20 releases (13 breaking)
|0.14.2||Sep 26, 2021|
|0.13.0||Jul 22, 2021|
|0.9.1||Dec 27, 2020|
|0.7.0||Nov 20, 2020|
|0.4.0||Apr 30, 2020|
#16 in Operating systems
45 downloads per month
Independent verification system of binary packages.
- Accessing a rebuilderd instance in your browser
- Scripting access to a rebuilderd instance
- Running a rebuilderd instance yourself
- Rebuilding Arch Linux (Supported)
- Rebuilding Debian (Planned)
rebuilderd monitors the package repository of a linux distribution and uses rebuilder backends like archlinux-repro to verify the provided binary packages can be reproduced from the given source code.
It tracks the state of successfully verified packages and optionally generates a report of differences with diffoscope for debugging. Note that due to the early state of this technology a failed rebuild is more likely due to an undeterministic build process instead of a supply chain compromise, but if multiple rebuilders you trust report 100% reproducible for the set of packages you use you can be confident that the binaries on your system haven't been tampered with. People are encouraged to run their own rebuilders if they can afford to.
Many instance run a web frontend to display their results. rebuilderd-website is a very good choice and the software powering the Arch Linux rebuilderd instance:
Loading the index of all packages may take a short time.
It's also possible to query and manage a rebuilderd instance in a scriptable
way. It's recommended to install the
rebuildctl commandline util to do this:
pacman -S rebuilderd
You can then query a rebuilderd instance for the status of a specific package:
rebuildctl -H https://reproducible.archlinux.org pkgs ls --name rebuilderd
You have to specify which instance you want to query because there's no definite truth™. You could ask multiple instances though, including one you operate yourself.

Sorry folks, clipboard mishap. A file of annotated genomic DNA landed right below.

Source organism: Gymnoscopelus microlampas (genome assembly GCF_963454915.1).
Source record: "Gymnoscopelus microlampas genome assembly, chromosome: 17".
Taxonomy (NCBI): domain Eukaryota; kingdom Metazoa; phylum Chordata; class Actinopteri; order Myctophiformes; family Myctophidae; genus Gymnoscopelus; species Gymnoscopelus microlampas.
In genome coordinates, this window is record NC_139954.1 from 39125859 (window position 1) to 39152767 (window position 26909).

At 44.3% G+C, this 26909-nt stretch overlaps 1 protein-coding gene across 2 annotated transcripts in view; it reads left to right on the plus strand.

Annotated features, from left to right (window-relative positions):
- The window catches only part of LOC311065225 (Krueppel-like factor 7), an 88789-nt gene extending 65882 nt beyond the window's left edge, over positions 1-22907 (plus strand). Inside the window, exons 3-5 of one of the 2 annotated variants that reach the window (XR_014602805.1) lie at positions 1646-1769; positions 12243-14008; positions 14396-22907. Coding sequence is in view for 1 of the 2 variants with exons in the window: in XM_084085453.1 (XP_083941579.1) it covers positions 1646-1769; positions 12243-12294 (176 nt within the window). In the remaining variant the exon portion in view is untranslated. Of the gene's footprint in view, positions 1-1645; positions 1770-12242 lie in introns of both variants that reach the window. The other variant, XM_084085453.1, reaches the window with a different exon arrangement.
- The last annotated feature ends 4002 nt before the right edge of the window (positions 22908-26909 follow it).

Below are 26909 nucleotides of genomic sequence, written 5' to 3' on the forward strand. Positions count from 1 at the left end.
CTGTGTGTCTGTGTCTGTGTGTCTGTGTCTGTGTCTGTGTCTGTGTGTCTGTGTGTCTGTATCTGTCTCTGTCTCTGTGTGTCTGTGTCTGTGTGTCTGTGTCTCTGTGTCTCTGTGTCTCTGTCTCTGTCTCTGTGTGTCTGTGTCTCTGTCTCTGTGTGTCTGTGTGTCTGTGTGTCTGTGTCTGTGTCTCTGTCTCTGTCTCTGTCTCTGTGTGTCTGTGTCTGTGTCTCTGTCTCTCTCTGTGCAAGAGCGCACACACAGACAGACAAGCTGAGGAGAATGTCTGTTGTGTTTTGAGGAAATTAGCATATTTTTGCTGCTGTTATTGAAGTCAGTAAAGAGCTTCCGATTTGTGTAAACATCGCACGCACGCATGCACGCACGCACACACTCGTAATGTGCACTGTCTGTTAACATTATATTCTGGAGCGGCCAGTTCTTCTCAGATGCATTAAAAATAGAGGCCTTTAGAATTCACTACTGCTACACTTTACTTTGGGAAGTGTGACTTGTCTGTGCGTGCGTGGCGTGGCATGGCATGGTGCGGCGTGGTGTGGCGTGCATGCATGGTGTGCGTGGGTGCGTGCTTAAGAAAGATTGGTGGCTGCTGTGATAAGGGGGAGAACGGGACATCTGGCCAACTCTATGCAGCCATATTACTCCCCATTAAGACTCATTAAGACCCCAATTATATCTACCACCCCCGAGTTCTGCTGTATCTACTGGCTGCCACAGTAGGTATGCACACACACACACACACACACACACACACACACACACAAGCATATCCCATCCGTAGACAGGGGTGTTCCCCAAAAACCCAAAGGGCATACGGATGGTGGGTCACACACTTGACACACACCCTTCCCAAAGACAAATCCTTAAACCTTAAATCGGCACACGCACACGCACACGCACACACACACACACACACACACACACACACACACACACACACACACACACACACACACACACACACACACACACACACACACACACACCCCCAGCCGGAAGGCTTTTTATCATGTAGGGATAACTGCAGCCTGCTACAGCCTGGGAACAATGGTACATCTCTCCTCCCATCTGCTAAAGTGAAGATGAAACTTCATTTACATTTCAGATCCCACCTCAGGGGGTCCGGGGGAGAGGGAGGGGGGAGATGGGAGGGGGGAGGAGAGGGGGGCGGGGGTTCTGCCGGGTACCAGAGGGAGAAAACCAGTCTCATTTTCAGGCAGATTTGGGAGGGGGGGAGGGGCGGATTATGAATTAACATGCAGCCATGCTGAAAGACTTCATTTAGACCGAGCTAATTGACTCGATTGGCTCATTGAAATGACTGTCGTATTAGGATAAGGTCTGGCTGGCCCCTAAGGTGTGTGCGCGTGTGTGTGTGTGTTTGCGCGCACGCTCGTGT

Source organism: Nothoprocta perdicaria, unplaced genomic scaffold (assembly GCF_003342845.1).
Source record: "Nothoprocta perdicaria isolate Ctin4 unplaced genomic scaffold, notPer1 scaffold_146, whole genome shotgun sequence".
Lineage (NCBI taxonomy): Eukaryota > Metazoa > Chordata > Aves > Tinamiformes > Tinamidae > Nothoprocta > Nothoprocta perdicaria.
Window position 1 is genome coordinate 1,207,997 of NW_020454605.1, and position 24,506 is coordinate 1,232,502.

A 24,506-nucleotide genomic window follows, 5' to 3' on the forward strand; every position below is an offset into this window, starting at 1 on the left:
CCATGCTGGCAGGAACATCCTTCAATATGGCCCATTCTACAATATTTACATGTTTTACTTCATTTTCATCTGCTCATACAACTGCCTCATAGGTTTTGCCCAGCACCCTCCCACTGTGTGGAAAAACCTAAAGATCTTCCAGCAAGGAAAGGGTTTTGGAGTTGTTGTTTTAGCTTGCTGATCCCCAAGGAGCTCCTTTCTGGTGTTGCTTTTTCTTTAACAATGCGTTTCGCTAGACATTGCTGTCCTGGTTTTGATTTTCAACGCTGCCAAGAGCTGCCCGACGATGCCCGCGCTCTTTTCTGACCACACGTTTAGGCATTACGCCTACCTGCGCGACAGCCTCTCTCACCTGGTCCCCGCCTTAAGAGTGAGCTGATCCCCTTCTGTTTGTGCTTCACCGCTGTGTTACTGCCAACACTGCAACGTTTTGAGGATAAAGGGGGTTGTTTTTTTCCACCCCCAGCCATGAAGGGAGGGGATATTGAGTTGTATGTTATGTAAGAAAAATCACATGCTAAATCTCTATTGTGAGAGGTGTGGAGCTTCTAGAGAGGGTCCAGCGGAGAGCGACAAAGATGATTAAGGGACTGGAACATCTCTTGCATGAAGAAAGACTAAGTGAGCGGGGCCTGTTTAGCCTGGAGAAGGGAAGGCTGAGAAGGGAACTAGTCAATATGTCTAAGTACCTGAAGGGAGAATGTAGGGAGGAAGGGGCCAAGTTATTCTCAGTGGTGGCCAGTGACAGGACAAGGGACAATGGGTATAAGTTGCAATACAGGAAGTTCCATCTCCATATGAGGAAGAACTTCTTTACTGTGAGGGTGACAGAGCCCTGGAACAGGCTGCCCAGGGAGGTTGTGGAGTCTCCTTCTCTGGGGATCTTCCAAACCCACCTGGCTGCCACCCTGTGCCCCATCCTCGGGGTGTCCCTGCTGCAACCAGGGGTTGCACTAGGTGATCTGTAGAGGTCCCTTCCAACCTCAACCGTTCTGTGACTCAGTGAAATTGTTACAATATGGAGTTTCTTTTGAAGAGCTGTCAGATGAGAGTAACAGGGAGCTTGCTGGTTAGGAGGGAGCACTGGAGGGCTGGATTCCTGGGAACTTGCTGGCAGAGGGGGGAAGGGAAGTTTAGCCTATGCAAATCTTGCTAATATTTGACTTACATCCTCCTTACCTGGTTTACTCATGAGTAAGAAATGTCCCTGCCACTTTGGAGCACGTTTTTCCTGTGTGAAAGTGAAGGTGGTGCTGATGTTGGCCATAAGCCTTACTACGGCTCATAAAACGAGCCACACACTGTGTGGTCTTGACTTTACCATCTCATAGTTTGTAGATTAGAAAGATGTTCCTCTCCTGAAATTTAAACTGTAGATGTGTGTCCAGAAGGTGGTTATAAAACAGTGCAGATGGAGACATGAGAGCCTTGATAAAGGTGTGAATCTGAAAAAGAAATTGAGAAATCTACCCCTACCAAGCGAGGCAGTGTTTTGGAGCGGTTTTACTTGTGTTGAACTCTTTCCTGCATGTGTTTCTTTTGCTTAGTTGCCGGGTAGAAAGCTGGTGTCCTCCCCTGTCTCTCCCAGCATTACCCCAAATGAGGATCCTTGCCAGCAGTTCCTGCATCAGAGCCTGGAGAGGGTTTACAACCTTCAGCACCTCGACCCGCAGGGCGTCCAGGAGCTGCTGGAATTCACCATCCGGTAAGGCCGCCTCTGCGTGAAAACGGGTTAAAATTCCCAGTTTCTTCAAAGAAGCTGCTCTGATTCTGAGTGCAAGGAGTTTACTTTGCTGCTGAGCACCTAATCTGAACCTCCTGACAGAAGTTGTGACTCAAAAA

If the rebuilder seems to have outdated data or lists a package as unknown the update may still be in the build queue. You can query the build queue of an instance like this:
rebuildctl -H https://reproducible.archlinux.org queue ls --head
If there's no output that means the build queue is empty.
If you're the administrator of this instance you can also run commands like:
Or immediately retry all failed rebuild attempts (there's an automatic retry on by default):
rebuildctl pkgs requeue --status BAD --reset
"I compile everything from source" - a significant amount of real world binary packages can already be reproduced today. The more people run rebuilders, the harder it is to compromise all of them.
At the current stage of the project we're interested in every rebuilder there is! Most rebuilderd discussion currently happens in #archlinux-reproducible on libera, feel free to drop by if you're running a instance or considering setting one up. Having a few unreproducible packages is normal (even if it's slightly more than the official rebuilder), but having additional people confirm successful rebuilds is very helpful.
Please see the setup instructions in the Arch Linux Wiki.
A rebuilder consists of the
rebuilderd daemon and >= 1 workers:
cd daemon; cargo run
Run a rebuild worker:
cd worker; cargo run -- connect http://127.0.0.1:8484
Afterwards it's time to import some packages:
cd tools; cargo run -- pkgs sync archlinux community \ 'https://ftp.halifax.rwth-aachen.de/archlinux/$repo/os/$arch' \ --architecture x86_64 --maintainer kpcyrd
--maintainer option is optional and allows you to rebuild packages by a specific maintainer only.
To show the current status of our imported packages run:
cd tools; cargo run -- pkgs ls
To inspect the queue run:
cd tools; cargo run -- queue ls
Debian: pkg-config liblzma-dev libssl-dev libsodium-dev libsqlite3-dev
Rebuilderd development is currently funded by:
kpcyrd's savings account
- Google and The Linux Foundation
- People like you and me on github sponsors